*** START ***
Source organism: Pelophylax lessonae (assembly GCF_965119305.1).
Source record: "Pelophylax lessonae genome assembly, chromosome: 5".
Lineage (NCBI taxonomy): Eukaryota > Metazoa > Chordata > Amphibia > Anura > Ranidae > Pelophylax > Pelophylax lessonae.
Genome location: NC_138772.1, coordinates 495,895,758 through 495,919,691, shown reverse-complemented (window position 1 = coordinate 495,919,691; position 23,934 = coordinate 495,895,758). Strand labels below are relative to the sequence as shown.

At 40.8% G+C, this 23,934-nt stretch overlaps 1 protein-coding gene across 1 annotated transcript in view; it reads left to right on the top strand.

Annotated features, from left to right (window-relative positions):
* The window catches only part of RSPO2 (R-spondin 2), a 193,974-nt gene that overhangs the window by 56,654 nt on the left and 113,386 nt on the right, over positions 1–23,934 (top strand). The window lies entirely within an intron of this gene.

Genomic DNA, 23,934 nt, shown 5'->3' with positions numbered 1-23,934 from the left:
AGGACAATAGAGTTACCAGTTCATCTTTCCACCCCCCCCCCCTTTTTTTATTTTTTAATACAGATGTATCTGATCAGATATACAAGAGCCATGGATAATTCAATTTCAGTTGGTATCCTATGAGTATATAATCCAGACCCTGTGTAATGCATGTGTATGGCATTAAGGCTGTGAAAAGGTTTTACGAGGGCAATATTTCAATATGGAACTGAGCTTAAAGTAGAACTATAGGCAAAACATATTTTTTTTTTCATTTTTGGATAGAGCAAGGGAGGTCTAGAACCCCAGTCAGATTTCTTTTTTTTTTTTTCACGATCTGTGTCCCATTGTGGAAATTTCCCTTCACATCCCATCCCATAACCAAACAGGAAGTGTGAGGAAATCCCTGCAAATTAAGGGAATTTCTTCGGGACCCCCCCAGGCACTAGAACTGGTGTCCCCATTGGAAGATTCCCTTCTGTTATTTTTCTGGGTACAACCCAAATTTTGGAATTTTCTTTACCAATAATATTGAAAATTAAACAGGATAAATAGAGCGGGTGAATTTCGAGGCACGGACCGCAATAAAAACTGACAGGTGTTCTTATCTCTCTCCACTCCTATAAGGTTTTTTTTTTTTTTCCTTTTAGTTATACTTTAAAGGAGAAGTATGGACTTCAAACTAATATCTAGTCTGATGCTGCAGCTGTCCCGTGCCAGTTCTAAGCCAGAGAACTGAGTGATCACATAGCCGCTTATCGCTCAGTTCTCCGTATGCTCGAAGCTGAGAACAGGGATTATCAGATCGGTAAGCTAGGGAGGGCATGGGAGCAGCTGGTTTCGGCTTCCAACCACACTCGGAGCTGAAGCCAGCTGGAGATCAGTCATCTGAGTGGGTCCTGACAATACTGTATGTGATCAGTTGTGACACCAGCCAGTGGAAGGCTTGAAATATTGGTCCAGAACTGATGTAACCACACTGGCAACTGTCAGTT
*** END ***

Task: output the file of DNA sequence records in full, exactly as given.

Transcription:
Source organism: Pelophylax lessonae (assembly GCF_965119305.1).
Source record: "Pelophylax lessonae genome assembly, chromosome: 5".
Lineage (NCBI taxonomy): Eukaryota > Metazoa > Chordata > Amphibia > Anura > Ranidae > Pelophylax > Pelophylax lessonae.
Genome location: NC_138772.1, coordinates 495,895,758 through 495,919,691, shown reverse-complemented (window position 1 = coordinate 495,919,691; position 23,934 = coordinate 495,895,758). Strand labels below are relative to the sequence as shown.

At 40.8% G+C, this 23,934-nt stretch overlaps 1 protein-coding gene across 1 annotated transcript in view; it reads left to right on the top strand.

Annotated features, from left to right (window-relative positions):
* The window catches only part of RSPO2 (R-spondin 2), a 193,974-nt gene that overhangs the window by 56,654 nt on the left and 113,386 nt on the right, over positions 1–23,934 (top strand). The window lies entirely within an intron of this gene.

Genomic DNA, 23,934 nt, shown 5'->3' with positions numbered 1-23,934 from the left:
AGGACAATAGAGTTACCAGTTCATCTTTCCACCCCCCCCCCCTTTTTTTATTTTTTAATACAGATGTATCTGATCAGATATACAAGAGCCATGGATAATTCAATTTCAGTTGGTATCCTATGAGTATATAATCCAGACCCTGTGTAATGCATGTGTATGGCATTAAGGCTGTGAAAAGGTTTTACGAGGGCAATATTTCAATATGGAACTGAGCTTAAAGTAGAACTATAGGCAAAACATATTTTTTTTTTCATTTTTGGATAGAGCAAGGGAGGTCTAGAACCCCAGTCAGATTTCTTTTTTTTTTTTTCACGATCTGTGTCCCATTGTGGAAATTTCCCTTCACATCCCATCCCATAACCAAACAGGAAGTGTGAGGAAATCCCTGCAAATTAAGGGAATTTCTTCGGGACCCCCCCAGGCACTAGAACTGGTGTCCCCATTGGAAGATTCCCTTCTGTTATTTTTCTGGGTACAACCCAAATTTTGGAATTTTCTTTACCAATAATATTGAAAATTAAACAGGATAAATAGAGCGGGTGAATTTCGAGGCACGGACCGCAATAAAAACTGACAGGTGTTCTTATCTCTCTCCACTCCTATAAGGTTTTTTTTTTTTTTCCTTTTAGTTATACTTTAAAGGAGAAGTATGGACTTCAAACTAATATCTAGTCTGATGCTGCAGCTGTCCCGTGCCAGTTCTAAGCCAGAGAACTGAGTGATCACATAGCCGCTTATCGCTCAGTTCTCCGTATGCTCGAAGCTGAGAACAGGGATTATCAGATCGGTAAGCTAGGGAGGGCATGGGAGCAGCTGGTTTCGGCTTCCAACCACACTCGGAGCTGAAGCCAGCTGGAGATCAGTCATCTGAGTGGGTCCTGACAATACTGTATGTGATCAGTTGTGACACCAGCCAGTGGAAGGCTTGAAATATTGGTCCAGAACTGATGTAACCACACTGGCAACTGTCAGTT